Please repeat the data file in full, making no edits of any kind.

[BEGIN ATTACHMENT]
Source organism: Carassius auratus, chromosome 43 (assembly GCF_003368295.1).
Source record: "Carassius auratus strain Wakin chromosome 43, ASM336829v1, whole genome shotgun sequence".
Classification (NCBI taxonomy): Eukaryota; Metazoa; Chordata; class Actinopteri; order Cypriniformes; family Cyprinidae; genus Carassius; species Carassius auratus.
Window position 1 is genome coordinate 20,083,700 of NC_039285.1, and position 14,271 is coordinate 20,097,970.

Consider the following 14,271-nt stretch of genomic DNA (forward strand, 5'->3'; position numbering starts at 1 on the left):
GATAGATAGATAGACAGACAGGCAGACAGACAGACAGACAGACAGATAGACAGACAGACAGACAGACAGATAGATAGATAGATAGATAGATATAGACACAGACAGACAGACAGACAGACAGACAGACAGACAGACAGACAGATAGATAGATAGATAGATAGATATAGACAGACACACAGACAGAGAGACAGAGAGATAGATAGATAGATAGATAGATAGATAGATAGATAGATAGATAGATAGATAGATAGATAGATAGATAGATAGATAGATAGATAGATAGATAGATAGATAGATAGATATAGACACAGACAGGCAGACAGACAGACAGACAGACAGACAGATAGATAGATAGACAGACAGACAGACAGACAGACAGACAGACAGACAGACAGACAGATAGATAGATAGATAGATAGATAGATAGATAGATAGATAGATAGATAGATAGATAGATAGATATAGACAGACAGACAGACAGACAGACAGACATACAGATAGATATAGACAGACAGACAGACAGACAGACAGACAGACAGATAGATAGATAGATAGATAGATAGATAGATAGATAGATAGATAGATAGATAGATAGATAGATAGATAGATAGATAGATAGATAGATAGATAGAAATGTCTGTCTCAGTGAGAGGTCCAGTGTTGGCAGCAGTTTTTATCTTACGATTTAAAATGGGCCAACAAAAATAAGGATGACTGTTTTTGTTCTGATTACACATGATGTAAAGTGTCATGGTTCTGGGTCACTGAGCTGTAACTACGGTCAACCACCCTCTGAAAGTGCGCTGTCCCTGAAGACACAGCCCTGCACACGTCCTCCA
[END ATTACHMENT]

Source organism: Carassius auratus, chromosome 43 (assembly GCF_003368295.1).
Source record: "Carassius auratus strain Wakin chromosome 43, ASM336829v1, whole genome shotgun sequence".
Classification (NCBI taxonomy): Eukaryota; Metazoa; Chordata; class Actinopteri; order Cypriniformes; family Cyprinidae; genus Carassius; species Carassius auratus.
Window position 1 is genome coordinate 20,083,700 of NC_039285.1, and position 14,271 is coordinate 20,097,970.

Consider the following 14,271-nt stretch of genomic DNA (forward strand, 5'->3'; position numbering starts at 1 on the left):
GATAGATAGATAGACAGACAGGCAGACAGACAGACAGACAGACAGATAGACAGACAGACAGACAGACAGATAGATAGATAGATAGATAGATATAGACACAGACAGACAGACAGACAGACAGACAGACAGACAGACAGACAGATAGATAGATAGATAGATAGATATAGACAGACACACAGACAGAGAGACAGAGAGATAGATAGATAGATAGATAGATAGATAGATAGATAGATAGATAGATAGATAGATAGATAGATAGATAGATAGATAGATAGATAGATAGATAGATAGATAGATAGATATAGACACAGACAGGCAGACAGACAGACAGACAGACAGACAGATAGATAGATAGACAGACAGACAGACAGACAGACAGACAGACAGACAGACAGACAGATAGATAGATAGATAGATAGATAGATAGATAGATAGATAGATAGATAGATAGATAGATAGATATAGACAGACAGACAGACAGACAGACAGACATACAGATAGATATAGACAGACAGACAGACAGACAGACAGACAGACAGATAGATAGATAGATAGATAGATAGATAGATAGATAGATAGATAGATAGATAGATAGATAGATAGATAGATAGATAGATAGATAGATAGATAGAAATGTCTGTCTCAGTGAGAGGTCCAGTGTTGGCAGCAGTTTTTATCTTACGATTTAAAATGGGCCAACAAAAATAAGGATGACTGTTTTTGTTCTGATTACACATGATGTAAAGTGTCATGGTTCTGGGTCACTGAGCTGTAACTACGGTCAACCACCCTCTGAAAGTGCGCTGTCCCTGAAGACACAGCCCTGCACACGTCCTCCA